Sourcing from China can be a great opportunity, but it can also cost you time and money if you don’t do it properly.  In this post we look at three real-life examples to show how they could have done better.

Lesson Number One: give a precise, detailed product specification

precision-specification-and-measurementHornet worked recently with one company which wanted to source packaging materials from China.  We asked for a specification.  We got a sample of the existing product, with the instruction, ‘we want the cheapest which does the job.’  No more detail was provided.

We sourced suppliers, based more on price than quality as that was the guidance given.  We provided samples.  The company rejected those samples as ‘cheap and tatty-looking’.  Based on this, they decided that Chinese manufactured goods were of poor quality and sourcing from China was not suitable for their brand.

If only they’d given us a bit more detail about what they wanted, or even provided some samples of similar products with information about what they liked and didn’t like.  The more guidance Hornet have, the easier it is to select the most suitable suppliers.  It’s also easier to explain to them what is required.

Hornet has years of experience in sourcing from China.  We have helped clients draft specifications for everything from homewares to sports equipment to electronics to industrial equipment.  Our specifications cover technical issues, branding, design – even packaging.

If you need help developing a specification, ask us for a specification template.

Lesson Number Two: don’t keep changing your mind.

Sourcing from China can be very cost-effective, but it’s important to compare total costs as well as the cost per unit on the manufacturing quotation.

Chinese manufacturers are used to hard negotiation on the cost per unit.  They do everything they can to keep this figure low.  So they exclude every fixed cost they can.  There will be extra charges for things like samples or any custom tooling required.  Independent product testing may also be at additional cost.

Add these costs in and you will often find sourcing from China is still the most cost-effective way to go.  But what happens when you change your mind about the product specification?  You might want to change the shape of a branded container – you need a new mould, plus new samples.  Even if you’re just changing colour specifications on branded packaging, the cost of samples can add up.

It’s important to realise that creating a sample and shipping internationally is a significant cost to the Chinese supplier.  It’s a cost before they have any guaranteed business – that’s why they charge for this.  The more times you change your mind and want another sample, the more cost you incur.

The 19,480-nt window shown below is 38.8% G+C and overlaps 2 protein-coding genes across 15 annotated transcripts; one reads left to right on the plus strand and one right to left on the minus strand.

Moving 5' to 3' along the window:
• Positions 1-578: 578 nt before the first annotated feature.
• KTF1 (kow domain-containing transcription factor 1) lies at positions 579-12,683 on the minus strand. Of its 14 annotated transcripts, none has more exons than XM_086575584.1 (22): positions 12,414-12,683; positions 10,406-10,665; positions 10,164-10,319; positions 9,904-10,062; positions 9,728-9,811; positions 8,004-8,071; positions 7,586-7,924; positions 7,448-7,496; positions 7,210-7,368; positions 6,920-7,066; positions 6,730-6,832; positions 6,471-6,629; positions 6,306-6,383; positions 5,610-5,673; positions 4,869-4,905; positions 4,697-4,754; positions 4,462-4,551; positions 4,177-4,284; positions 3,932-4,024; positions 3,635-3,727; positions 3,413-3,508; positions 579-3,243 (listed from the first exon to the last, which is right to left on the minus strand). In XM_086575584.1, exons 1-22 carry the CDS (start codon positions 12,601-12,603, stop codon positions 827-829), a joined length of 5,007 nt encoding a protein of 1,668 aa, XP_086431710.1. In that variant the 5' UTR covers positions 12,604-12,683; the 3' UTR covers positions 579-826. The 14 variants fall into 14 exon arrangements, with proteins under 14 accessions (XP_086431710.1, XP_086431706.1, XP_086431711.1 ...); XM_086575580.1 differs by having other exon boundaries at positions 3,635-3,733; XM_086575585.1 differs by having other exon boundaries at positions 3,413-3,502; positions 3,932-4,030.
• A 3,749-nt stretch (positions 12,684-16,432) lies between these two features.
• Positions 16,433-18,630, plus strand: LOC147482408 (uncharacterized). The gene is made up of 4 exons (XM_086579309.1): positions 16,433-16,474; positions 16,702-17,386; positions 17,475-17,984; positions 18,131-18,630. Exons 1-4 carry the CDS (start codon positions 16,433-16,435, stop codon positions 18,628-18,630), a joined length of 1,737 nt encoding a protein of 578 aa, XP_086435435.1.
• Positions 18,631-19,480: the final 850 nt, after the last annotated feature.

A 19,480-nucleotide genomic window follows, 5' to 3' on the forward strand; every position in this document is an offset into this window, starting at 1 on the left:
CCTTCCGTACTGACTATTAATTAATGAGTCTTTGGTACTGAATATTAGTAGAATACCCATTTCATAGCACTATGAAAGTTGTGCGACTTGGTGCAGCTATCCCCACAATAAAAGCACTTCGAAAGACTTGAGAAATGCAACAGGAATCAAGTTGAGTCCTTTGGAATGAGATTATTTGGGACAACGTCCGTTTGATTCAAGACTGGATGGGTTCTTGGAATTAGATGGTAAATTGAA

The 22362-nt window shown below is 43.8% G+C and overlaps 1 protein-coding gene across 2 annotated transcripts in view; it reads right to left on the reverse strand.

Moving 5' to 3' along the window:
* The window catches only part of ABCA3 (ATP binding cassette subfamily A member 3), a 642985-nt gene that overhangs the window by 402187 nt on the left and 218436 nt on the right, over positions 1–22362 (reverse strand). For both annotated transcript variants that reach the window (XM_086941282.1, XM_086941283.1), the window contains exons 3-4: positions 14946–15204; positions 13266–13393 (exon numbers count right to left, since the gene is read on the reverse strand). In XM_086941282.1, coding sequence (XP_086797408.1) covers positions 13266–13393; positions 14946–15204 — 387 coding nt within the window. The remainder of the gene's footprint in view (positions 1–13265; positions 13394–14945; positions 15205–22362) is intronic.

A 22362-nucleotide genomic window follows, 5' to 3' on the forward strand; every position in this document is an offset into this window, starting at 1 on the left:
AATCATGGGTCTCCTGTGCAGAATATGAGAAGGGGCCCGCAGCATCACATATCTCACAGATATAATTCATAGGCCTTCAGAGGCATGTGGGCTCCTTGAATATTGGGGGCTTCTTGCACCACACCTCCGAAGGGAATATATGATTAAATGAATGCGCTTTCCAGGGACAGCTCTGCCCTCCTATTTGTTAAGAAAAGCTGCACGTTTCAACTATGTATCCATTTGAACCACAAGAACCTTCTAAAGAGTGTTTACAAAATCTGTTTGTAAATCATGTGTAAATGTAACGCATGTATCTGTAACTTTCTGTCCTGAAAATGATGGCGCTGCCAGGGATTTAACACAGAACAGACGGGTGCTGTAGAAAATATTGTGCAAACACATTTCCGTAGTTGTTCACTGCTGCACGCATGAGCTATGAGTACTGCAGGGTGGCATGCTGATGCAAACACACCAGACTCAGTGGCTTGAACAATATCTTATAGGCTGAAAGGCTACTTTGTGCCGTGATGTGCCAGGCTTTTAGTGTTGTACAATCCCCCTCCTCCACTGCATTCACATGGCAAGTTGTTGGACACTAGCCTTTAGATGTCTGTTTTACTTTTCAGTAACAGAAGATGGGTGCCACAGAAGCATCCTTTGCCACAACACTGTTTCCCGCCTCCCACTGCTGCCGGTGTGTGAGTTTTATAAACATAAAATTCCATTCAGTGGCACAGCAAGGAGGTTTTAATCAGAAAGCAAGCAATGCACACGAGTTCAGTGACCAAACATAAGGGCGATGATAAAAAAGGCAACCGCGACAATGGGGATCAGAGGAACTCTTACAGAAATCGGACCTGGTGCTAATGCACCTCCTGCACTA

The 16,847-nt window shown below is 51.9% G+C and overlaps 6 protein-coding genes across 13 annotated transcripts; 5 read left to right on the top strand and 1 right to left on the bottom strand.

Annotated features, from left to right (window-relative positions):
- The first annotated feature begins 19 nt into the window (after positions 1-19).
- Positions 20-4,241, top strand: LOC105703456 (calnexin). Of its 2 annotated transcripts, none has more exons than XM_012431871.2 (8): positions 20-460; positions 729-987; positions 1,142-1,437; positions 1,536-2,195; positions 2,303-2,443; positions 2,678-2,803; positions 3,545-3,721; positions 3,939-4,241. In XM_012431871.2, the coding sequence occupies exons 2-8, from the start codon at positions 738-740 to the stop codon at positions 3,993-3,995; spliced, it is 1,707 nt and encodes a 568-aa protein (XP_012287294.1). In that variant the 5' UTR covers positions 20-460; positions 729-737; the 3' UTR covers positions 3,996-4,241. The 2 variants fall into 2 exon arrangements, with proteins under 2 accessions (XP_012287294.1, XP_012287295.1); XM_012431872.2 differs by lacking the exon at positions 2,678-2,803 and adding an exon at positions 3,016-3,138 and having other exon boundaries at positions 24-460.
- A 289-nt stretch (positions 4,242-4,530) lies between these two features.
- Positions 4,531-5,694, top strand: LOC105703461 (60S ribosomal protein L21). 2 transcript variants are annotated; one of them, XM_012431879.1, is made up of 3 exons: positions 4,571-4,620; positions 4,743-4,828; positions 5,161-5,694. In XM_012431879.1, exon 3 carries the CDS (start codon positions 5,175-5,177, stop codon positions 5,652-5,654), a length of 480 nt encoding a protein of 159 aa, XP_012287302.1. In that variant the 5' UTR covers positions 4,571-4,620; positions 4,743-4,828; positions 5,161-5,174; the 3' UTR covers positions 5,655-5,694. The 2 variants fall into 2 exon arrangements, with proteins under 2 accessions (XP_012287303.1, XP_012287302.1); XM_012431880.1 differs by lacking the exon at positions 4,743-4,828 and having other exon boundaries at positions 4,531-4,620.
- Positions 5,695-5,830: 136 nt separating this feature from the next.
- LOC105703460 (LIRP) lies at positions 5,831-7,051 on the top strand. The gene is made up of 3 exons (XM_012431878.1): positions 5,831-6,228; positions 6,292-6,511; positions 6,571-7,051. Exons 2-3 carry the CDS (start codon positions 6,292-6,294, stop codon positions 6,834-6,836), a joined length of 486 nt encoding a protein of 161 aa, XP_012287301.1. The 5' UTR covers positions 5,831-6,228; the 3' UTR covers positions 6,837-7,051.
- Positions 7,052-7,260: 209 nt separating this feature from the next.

Hornet recommend you commit time upfront to decide what you really want and include it in the specification.  Our local staff in China also review samples, take photographs and send those to Australia so that you can assess samples without incurring courier costs.

If you want to review and compare two different designs for a product, it’s best to get samples for both at the same time, from the same supplier.

Lesson Number Three: make sure you have good quality control

sourcing-from-china-fabric-inspectionA recent BRW article looked at the experience of Bennetts Shoes, who specialised in boots designed to fit bigger calves.  The business got off to a great start in the early 2000s, and by 2010 achieved sales of $700,000 in just six weeks.  Then the problems began.

A container load of boots shipped from China were of such poor quality that 80% were not saleable.  Just at the time they were expanding and opening stores, Bennetts had no stock to sell.

So what went wrong?  It’s hard to tell the whole story from the article, but founder Amanda Bennett says, ‘We had a room set up on the factory floor to check every pair of boots before they were packed. We figure that our people were being brought the same few pairs of good boots, over and over.’

Even though Bennetts had staff in China, at the factory, they didn’t have their quality control process right!

Hornet recommends the following minimum steps to ensure quality control when sourcing from China:

  • Samples.  Budget for at least two rounds of sampling.  Use one round to confirm your supplier, then get a pre-manufacture sample to finalise the required quality before mass production.  This final sample also sets the standard for quality control and inspections.
  • Factory audit.  Conduct an audit before final supplier selection.  This should include a physical visit to the supplier’s location.  If you don’t want to travel to China, Hornet’s local offices in China can organise an audit.
  • Pre-shipment inspection.  Random samples of finished goods are inspected against a quality control checklist.  Once again, this requires someone to physically visit and inspect the stock.
    It’s also important that the goods are not paid for in full until after the pre-shipment inspection.  This means you have some bargaining power in case of quality issues.

If you’d like help with sourcing from China, why not contact Hornet? Use our end-to-end services or we can handle just quality control, whatever suits your needs.



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